Alex Salmond and the independence campaign have been increasingly vocal with their argument that voting ‘Yes’ in the upcoming referendum will save the NHS from privatisation. Paul Cairney explores why the ‘save our NHS’ message has so much traction while pointing out that spending on the NHS still goes up every year in cash terms and has risen markedly in real terms since 1999. At the same time, the Scottish budget has begun to fall in real terms
Well, what do I know? I thought that the ‘Yes’ campaign argument – independence is the only way to protect the Scottish NHS – wouldn’t gain much traction. Instead, it is getting a lot of attention, perhaps at the expense of the currency issue, and is described as this week’s ‘key battleground’ by The Guardian and BBC, partly because concern for the NHS appears to prompt a rise in support for Scottish independence. ‘No’ campaigners have become increasingly agitated about this claim – I have read a gazillion tweets about NHS ‘lies’, and Malcolm Chisholm MSP describes this as “the biggest lie of the Referendum campaign’ and ‘the biggest political lie of all my years in politics”.
So, what are the issues involved and what explains the direction of the debate so far? I described this campaign as surprising because health policy has been devolved since 1999. Under devolution, over the last 15 years, the Scottish Government has been responsible for using a devolved budget that has generally been large, allowing it to develop or maintain distinctive health policies without much interference from the UK Government – including a rejection of the ‘internal market’ strategy pursued with great vigour in England.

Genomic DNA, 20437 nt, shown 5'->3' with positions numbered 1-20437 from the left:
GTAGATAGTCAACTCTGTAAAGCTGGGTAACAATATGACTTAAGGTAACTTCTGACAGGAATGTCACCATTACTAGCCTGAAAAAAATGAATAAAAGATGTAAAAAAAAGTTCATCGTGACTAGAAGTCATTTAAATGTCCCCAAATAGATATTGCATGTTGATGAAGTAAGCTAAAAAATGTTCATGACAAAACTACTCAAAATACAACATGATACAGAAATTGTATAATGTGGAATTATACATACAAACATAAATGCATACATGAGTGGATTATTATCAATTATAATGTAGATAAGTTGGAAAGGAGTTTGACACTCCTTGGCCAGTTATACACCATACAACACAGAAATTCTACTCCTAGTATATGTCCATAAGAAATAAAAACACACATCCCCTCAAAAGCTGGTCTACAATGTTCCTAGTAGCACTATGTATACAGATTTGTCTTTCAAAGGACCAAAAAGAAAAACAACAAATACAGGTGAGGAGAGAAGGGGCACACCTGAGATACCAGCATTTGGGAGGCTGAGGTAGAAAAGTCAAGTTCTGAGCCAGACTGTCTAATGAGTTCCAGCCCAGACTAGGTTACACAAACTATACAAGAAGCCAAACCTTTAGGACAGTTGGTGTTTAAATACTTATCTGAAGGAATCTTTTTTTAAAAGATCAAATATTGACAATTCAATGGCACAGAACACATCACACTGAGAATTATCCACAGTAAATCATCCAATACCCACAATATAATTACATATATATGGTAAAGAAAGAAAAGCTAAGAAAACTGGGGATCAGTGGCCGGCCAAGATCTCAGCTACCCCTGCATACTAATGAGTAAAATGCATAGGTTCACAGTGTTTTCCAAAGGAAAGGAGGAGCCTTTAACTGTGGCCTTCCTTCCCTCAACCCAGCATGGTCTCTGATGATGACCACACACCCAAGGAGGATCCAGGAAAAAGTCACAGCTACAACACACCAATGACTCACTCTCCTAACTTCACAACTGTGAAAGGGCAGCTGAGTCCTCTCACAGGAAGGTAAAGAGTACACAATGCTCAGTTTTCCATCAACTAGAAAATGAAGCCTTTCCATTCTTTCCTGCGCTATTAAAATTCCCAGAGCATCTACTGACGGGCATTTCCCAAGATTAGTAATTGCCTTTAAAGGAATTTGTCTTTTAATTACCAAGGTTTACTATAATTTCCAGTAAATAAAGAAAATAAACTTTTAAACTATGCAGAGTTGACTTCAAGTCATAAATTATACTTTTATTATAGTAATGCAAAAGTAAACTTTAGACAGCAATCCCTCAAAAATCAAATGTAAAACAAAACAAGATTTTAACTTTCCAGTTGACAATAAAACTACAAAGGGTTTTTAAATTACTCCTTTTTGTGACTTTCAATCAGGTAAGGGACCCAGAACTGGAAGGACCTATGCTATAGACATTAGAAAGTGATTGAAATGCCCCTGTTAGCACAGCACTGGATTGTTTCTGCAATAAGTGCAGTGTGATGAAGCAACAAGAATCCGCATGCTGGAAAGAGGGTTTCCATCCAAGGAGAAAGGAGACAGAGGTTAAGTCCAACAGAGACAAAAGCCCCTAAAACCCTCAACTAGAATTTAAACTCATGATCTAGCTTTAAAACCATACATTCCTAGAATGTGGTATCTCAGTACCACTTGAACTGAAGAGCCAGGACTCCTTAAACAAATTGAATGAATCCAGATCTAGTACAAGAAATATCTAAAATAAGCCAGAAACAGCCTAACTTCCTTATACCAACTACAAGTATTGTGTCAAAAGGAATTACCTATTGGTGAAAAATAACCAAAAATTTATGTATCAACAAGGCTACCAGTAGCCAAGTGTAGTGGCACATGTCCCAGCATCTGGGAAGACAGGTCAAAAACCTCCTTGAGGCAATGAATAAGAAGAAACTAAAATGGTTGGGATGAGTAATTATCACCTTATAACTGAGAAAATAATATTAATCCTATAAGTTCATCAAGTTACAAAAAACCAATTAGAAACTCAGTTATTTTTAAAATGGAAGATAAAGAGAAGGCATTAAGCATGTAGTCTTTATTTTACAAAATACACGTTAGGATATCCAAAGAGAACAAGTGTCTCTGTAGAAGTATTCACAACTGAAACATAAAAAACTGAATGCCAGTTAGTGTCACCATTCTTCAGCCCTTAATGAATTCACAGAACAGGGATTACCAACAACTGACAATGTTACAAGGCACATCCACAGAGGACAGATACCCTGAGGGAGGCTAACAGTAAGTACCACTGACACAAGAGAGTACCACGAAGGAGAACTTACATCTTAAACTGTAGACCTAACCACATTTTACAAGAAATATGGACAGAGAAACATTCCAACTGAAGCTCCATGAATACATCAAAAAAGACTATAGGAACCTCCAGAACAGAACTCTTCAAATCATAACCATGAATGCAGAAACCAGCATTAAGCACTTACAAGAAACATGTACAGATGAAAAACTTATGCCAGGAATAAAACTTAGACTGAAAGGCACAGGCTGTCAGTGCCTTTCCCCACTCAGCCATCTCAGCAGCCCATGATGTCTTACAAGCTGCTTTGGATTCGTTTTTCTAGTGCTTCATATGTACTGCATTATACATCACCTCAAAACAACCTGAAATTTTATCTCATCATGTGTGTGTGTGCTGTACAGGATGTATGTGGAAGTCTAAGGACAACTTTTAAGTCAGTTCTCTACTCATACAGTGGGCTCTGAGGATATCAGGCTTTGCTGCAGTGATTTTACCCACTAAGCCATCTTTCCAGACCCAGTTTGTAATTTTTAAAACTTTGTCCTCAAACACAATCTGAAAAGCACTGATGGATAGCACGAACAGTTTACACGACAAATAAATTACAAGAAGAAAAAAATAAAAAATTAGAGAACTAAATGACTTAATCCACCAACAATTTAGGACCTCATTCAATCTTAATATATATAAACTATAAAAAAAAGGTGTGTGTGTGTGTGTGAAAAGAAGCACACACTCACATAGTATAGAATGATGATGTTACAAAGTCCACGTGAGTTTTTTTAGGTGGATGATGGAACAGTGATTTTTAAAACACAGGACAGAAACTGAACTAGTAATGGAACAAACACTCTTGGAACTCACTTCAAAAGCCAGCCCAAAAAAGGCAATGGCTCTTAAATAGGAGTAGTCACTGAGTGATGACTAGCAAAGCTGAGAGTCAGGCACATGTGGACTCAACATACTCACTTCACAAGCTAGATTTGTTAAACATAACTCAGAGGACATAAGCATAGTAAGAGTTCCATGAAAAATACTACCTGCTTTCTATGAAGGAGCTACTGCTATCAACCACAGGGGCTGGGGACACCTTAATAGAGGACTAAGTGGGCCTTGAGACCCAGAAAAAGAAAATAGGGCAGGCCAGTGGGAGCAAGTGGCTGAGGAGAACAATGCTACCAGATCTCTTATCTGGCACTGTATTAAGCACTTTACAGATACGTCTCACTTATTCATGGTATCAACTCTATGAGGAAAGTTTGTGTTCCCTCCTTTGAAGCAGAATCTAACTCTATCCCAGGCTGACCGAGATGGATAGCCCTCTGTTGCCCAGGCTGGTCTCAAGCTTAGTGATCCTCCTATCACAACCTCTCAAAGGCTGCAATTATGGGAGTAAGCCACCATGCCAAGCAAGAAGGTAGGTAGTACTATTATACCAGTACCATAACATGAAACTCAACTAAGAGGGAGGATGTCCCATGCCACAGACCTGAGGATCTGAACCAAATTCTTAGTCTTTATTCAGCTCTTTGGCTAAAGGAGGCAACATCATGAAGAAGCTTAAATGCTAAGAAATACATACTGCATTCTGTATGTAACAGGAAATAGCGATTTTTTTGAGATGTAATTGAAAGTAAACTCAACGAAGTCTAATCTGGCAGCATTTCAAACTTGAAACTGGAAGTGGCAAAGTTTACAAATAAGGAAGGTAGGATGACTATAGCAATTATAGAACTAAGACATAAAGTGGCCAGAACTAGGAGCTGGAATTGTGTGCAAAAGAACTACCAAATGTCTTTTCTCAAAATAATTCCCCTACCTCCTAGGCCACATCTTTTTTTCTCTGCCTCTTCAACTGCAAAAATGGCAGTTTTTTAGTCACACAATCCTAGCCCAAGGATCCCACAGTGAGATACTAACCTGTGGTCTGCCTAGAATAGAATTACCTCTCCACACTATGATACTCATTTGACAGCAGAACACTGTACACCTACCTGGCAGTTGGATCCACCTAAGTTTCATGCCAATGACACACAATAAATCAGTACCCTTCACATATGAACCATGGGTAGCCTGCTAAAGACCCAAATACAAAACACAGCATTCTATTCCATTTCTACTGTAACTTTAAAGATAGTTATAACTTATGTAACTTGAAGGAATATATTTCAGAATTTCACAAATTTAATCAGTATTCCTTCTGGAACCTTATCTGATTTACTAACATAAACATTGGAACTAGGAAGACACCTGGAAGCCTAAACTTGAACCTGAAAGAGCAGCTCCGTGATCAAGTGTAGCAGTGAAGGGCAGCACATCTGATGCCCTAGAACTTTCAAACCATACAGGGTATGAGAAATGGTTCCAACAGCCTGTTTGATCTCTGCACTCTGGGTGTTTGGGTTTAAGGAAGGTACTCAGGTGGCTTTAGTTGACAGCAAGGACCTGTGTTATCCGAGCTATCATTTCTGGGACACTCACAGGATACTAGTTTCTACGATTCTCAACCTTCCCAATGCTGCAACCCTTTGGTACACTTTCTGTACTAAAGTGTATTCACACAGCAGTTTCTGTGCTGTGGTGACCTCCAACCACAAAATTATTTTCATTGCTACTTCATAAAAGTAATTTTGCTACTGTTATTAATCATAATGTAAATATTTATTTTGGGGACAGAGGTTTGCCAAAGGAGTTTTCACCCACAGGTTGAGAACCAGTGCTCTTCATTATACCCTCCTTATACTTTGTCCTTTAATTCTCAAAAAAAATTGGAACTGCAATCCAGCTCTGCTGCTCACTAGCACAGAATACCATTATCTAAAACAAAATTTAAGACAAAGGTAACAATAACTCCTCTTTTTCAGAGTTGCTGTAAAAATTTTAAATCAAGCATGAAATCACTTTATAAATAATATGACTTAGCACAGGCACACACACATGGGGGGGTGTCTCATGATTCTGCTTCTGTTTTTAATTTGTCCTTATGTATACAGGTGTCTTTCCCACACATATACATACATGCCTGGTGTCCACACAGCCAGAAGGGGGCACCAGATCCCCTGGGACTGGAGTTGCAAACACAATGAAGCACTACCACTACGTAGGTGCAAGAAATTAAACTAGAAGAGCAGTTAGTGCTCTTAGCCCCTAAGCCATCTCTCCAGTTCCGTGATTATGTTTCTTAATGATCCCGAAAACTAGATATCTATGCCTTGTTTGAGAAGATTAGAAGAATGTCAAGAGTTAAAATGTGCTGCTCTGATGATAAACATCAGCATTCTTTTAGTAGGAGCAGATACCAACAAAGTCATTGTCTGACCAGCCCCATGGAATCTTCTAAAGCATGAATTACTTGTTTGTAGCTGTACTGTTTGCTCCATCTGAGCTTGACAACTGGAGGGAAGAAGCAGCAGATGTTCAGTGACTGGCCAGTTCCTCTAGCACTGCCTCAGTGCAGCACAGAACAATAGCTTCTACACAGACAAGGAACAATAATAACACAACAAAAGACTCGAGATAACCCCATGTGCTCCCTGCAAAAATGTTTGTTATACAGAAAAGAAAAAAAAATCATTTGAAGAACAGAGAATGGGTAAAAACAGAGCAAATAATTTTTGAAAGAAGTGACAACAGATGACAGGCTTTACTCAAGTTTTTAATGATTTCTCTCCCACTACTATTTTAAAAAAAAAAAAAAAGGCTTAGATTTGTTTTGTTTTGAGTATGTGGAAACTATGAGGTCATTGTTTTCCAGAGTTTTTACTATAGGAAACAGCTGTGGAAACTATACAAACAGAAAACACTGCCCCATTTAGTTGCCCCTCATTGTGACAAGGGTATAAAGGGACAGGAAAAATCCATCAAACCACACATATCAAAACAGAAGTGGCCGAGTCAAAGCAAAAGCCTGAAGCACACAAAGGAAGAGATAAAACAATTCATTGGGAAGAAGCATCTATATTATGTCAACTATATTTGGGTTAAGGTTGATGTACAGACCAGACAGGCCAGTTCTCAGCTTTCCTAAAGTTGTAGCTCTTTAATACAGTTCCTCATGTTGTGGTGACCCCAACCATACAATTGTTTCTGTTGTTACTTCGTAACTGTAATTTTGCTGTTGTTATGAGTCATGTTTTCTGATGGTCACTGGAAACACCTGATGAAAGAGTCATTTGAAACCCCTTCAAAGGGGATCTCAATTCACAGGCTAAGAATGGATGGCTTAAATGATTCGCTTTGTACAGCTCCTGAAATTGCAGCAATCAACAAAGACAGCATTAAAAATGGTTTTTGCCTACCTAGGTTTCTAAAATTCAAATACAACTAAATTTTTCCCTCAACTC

Yet, in this ‘age of austerity’, things are beginning to change – allowing the ‘Yes’ campaign to make three headline grabbing arguments:
1. The UK Government is cutting NHS spending in England, which has a knock-on effect for the Scottish budget via the Barnett formula.
2. The UK Government is pursuing a ‘privatisation’ agenda which, unless you vote ‘Yes’, the Scottish Government may be obliged to follow.
3. The right to free healthcare could be written into the constitution of an independent Scotland.
What brings these three arguments together is the idea that staying in the UK means sticking with the austerity agenda, with less money available for public services such as healthcare. The use of one or all of these arguments can be found in almost all of the ‘Yes’-friendly newspaper and social media messages so far, including by Lesely Riddoch, Humza Yousaf, Kate Higgins, and Dr Philippa Whitford.
For me, the argument seems exaggerated for three main reasons. First, since devolution, most UK Governments have been keen to boost or maintain funding for the NHS, at least during good times. In fact, the Scottish Government’s overall budget has risen markedly from 1999, and ‘real’ spending on health – i.e. adjusted for inflation, using the Treasury’s GDP deflator – rose by 68 per cent from 2000-2011. The real change in the Scottish Government budget only became consistently negative from 2010-11 after almost a decade of budget increases (for more details, see the tables at the end of this post, drawn from Cairney and McGarvey’s Scottish Politics).